Car Enthusiast - click here to access the home page


Driven: 2021 Suzuki Swace SZ5. Image by Suzuki.

Driven: 2021 Suzuki Swace SZ5
Suzuki has rebadged a Toyota Corolla to create this hybrid estate car, but does it make sense with the budget brandís logo on the nose?


<< earlier review     later review >>

Reviews homepage -> Suzuki reviews

2021 Suzuki Swace

3.5 3.5 3.5 3.5 3.5

Suzuki is making a habit of rebadging Toyota's popular models to create cars all of its own. Some would call the approach, which has already spawned the RAV4-derived Across and this, the Corolla-based Swace, an exercise in laziness, but is it really a stroke of genius? We tried the Swace hybrid estate to find out.

Test Car Specifications

Model: 2021 Suzuki Swace
Price: Swace from £27,499, SZ5 from £29,299
Engine: 1.8-litre four-cylinder petrol hybrid
Transmission: CVT automatic, front-wheel drive
Battery: 0.7kWh
Power: 122hp
Torque: 142Nm
Emissions: 103g/km
Economy/Range: 64.2mpg
0-62mph: 11.1 seconds
Top speed: 112mph
Boot space: 596 litres


The Swace is clearly related to the Toyota Corolla Touring Sports, but at least Suzuki has made an effort to differentiate its hybrid estate from the car on which it is based. There's a slightly pointier front end and some new lights, but even that can't hide the Toyota roots. That said, the Corolla is hardly an ugly car and the Swace is relatively good looking as a result. It won't win any design prizes, but it won't put any prospective customers off, either, and that's more than can be said for some Suzuki products.


The Suzuki Swace's cabin isn't the most inspiring in the class, but it's a vast step forward compared with the interiors of most Suzukis. Like the exterior, the cabin is a straight rip from the Toyota Corolla, from the iPad-style touchscreen on the dashboard to the buttons on the steering wheel. Only the badges differ from those found in the Toyota.

While that means the Swace is one of the most comfortable and best-built models in the Suzuki range, it does have its drawbacks. Chief among these is the touchscreen, which feels a little outdated by modern standards. The graphics are blocky and uninspiring, and while the menus are fairly logical, the clunky responses make it challenging to use on the move. At least it comes with Android Auto and Apple CarPlay as standard, making it a little more user friendly.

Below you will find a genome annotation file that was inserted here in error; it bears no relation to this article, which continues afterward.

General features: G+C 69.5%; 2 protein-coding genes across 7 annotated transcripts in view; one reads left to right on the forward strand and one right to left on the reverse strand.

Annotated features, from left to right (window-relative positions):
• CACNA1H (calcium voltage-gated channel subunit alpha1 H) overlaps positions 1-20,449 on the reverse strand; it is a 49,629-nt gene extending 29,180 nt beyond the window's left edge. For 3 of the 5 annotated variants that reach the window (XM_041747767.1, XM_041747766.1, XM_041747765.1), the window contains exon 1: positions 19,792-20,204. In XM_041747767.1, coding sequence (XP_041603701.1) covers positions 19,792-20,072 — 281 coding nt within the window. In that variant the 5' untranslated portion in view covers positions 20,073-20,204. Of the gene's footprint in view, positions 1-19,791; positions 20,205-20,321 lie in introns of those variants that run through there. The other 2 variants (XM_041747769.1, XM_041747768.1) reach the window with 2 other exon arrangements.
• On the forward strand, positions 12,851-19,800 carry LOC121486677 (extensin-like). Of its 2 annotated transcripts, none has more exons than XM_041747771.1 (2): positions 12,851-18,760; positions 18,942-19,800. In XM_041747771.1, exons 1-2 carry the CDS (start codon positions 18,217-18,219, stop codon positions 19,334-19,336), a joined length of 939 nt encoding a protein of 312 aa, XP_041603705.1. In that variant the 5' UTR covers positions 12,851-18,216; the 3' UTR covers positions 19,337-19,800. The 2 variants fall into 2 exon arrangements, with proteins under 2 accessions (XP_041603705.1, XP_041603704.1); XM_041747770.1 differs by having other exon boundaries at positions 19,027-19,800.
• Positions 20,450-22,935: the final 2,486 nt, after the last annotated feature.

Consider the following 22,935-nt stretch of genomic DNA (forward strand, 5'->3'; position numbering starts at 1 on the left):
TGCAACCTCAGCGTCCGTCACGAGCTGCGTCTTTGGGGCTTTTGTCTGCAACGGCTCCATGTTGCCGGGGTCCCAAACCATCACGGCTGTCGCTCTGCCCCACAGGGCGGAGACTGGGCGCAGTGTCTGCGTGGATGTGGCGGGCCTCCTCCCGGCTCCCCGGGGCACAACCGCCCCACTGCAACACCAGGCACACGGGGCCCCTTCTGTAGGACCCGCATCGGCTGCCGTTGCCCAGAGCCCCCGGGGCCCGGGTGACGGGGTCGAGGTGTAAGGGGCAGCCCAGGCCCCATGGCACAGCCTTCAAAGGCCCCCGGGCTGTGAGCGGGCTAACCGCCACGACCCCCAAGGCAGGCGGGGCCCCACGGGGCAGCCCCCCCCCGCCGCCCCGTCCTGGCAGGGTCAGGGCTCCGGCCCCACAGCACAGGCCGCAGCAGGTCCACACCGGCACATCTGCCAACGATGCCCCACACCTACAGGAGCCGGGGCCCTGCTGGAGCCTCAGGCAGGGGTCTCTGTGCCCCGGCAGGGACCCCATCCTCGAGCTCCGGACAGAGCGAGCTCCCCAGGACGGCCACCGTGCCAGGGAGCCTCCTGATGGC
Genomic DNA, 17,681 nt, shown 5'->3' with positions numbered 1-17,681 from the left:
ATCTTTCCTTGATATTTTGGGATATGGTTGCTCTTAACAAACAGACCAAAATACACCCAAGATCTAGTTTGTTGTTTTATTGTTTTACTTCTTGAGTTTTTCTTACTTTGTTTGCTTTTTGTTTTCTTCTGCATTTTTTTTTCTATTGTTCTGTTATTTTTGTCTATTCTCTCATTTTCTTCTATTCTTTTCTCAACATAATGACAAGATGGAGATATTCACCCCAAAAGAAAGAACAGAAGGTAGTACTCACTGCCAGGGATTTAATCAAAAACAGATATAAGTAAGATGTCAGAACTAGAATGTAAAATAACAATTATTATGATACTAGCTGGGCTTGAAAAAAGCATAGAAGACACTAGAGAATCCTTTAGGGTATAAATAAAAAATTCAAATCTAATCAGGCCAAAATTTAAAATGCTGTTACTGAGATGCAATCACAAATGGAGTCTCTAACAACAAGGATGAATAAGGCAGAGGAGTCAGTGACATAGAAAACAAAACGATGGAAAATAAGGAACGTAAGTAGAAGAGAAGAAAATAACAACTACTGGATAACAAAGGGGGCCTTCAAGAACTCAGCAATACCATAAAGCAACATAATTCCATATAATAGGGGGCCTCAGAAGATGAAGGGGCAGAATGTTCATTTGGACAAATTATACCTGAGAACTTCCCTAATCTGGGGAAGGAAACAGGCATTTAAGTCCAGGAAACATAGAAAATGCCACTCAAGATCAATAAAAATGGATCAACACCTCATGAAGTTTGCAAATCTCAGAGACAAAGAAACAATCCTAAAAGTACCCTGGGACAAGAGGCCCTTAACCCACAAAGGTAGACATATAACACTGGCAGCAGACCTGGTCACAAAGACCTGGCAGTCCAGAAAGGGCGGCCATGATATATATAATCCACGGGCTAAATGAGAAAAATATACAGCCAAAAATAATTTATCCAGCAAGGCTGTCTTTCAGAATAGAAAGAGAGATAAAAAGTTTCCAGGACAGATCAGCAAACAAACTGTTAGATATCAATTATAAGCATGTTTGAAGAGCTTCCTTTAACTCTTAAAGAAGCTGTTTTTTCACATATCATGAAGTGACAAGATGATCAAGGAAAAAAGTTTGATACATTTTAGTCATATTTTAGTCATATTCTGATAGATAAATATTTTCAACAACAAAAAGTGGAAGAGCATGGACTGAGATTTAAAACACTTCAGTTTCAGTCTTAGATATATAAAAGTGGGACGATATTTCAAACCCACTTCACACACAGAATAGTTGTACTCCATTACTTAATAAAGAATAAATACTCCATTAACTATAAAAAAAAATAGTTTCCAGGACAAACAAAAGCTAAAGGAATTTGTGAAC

Like the Corolla Touring Sports, the Swace is certainly a practical car. Because it's only available in estate form, it comes with a massive 596-litre boot that'll prove more than big enough for most customers. Everything from school bags to holiday luggage will be swallowed with ease, and there's always the option to fold the rear seats if you desperately need more space. Cabin space is good, too, with tons of rear legroom and sufficient headroom for most adult passengers to sit comfortably.


Unlike the Corolla, the Swace is only available with one engine option. Disappointingly, it's the lower-powered 1.8-litre, which comes with 122hp and 142Nm of torque, as well as a continuously variable transmission, rather than a proper automatic. As a result, performance is hardly spritely. The sprint (we use the term loosely) from 0-62 takes 11.1 seconds and the top speed is 112mph, but the Swace feels quick enough for most customers' needs. It's more than happy at motorway speeds and it accelerates quickly enough. But the real advantage is the efficiency. Despite the tiny battery, the Swace uses battery power more often than you expect, allowing you to regularly exceed 60mpg.

Ride & Handling

Naturally, the Swace feels very similar to the Toyota Corolla on the road, and that's no bad thing. It's reasonably comfortable, particularly at speed, and the suspension does a decent job of soaking up most bumps in the road. It isn't perfect, thanks partly to the shocking state of UK roads, but it's better than some of its rivals. Unfortunately, though, it isn't especially exciting to drive. The steering is a bit numb and although grip is sufficient, the body roll will deter drivers from getting too ambitious with their cornering speeds. If you want a relaxed car for cruising about in, though, the Swace will do the job nicely.


Swace prices start £27,499, making it considerably cheaper than the Toyota Corolla Touring Sports, which comes in at around £30,000. For that money, you get the basic SZ-T model, although that still comes with the eight-inch touchscreen, heated front seats and two-zone climate control. Moving up to the SZ5 we tested gets you front and rear parking sensors, as well as some other safety gizmos and a heated steering wheel, all for £29,299. And yes, that's still less than you pay for the cheapest Corolla Touring Sports.


While the Swace may not be particularly exciting, it's a surprisingly likable car, even with all the obvious Toyota influence. Admittedly, it's a crude copy of the capable Corolla Touring Sports, but the Toyota is a massive £3,000 more expensive, and that makes the Suzuki look like excellent value. For families who just want an efficient, practical way of getting from A to B, it ticks a lot of boxes.

James Fossdyke - 10 Oct 2022    - Suzuki road tests
- Suzuki news
- Swace images

2021 Suzuki Swace 1.8 Hybrid SZ5 CVT. Image by Suzuki.2021 Suzuki Swace 1.8 Hybrid SZ5 CVT. Image by Suzuki.2021 Suzuki Swace 1.8 Hybrid SZ5 CVT. Image by Suzuki.2021 Suzuki Swace 1.8 Hybrid SZ5 CVT. Image by Suzuki.2021 Suzuki Swace 1.8 Hybrid SZ5 CVT. Image by Suzuki.

2021 Suzuki Swace 1.8 Hybrid SZ5 CVT. Image by Suzuki.2021 Suzuki Swace 1.8 Hybrid SZ5 CVT. Image by Suzuki.2021 Suzuki Swace 1.8 Hybrid SZ5 CVT. Image by Suzuki.2021 Suzuki Swace 1.8 Hybrid SZ5 CVT. Image by Suzuki.


Internal links:   | Home | Privacy | Contact us | Archives | Old motor show reports | Follow Car Enthusiast on Twitter | Copyright 1999-2024 ©